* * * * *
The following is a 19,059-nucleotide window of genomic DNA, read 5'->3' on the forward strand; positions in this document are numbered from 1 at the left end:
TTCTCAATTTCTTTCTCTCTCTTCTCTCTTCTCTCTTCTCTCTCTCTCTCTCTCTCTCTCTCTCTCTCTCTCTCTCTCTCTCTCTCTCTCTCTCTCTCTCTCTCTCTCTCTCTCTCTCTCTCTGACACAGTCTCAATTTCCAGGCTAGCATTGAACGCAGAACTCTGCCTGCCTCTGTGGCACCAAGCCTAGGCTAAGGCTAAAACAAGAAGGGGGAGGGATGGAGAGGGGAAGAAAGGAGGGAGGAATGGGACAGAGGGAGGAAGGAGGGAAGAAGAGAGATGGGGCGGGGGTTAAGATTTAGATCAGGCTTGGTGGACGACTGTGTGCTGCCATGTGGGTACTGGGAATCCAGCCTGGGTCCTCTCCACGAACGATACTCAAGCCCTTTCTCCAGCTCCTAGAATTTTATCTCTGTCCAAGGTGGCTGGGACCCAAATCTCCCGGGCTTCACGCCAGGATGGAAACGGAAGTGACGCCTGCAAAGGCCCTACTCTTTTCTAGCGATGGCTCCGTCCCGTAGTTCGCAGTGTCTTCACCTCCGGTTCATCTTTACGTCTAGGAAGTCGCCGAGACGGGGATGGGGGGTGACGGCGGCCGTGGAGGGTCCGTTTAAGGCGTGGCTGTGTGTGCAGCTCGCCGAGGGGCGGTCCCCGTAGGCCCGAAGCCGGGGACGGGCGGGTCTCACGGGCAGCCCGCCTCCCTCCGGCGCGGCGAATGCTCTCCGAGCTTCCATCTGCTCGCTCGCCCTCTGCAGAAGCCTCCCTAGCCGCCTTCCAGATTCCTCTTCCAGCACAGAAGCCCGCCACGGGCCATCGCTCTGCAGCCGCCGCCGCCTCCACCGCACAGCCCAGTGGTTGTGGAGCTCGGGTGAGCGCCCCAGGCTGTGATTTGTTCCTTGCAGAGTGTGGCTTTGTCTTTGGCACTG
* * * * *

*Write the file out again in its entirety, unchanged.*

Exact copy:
The following is a 19,059-nucleotide window of genomic DNA, read 5'->3' on the forward strand; positions in this document are numbered from 1 at the left end:
TTCTCAATTTCTTTCTCTCTCTTCTCTCTTCTCTCTTCTCTCTCTCTCTCTCTCTCTCTCTCTCTCTCTCTCTCTCTCTCTCTCTCTCTCTCTCTCTCTCTCTCTCTCTCTCTCTCTCTCTCTGACACAGTCTCAATTTCCAGGCTAGCATTGAACGCAGAACTCTGCCTGCCTCTGTGGCACCAAGCCTAGGCTAAGGCTAAAACAAGAAGGGGGAGGGATGGAGAGGGGAAGAAAGGAGGGAGGAATGGGACAGAGGGAGGAAGGAGGGAAGAAGAGAGATGGGGCGGGGGTTAAGATTTAGATCAGGCTTGGTGGACGACTGTGTGCTGCCATGTGGGTACTGGGAATCCAGCCTGGGTCCTCTCCACGAACGATACTCAAGCCCTTTCTCCAGCTCCTAGAATTTTATCTCTGTCCAAGGTGGCTGGGACCCAAATCTCCCGGGCTTCACGCCAGGATGGAAACGGAAGTGACGCCTGCAAAGGCCCTACTCTTTTCTAGCGATGGCTCCGTCCCGTAGTTCGCAGTGTCTTCACCTCCGGTTCATCTTTACGTCTAGGAAGTCGCCGAGACGGGGATGGGGGGTGACGGCGGCCGTGGAGGGTCCGTTTAAGGCGTGGCTGTGTGTGCAGCTCGCCGAGGGGCGGTCCCCGTAGGCCCGAAGCCGGGGACGGGCGGGTCTCACGGGCAGCCCGCCTCCCTCCGGCGCGGCGAATGCTCTCCGAGCTTCCATCTGCTCGCTCGCCCTCTGCAGAAGCCTCCCTAGCCGCCTTCCAGATTCCTCTTCCAGCACAGAAGCCCGCCACGGGCCATCGCTCTGCAGCCGCCGCCGCCTCCACCGCACAGCCCAGTGGTTGTGGAGCTCGGGTGAGCGCCCCAGGCTGTGATTTGTTCCTTGCAGAGTGTGGCTTTGTCTTTGGCACTG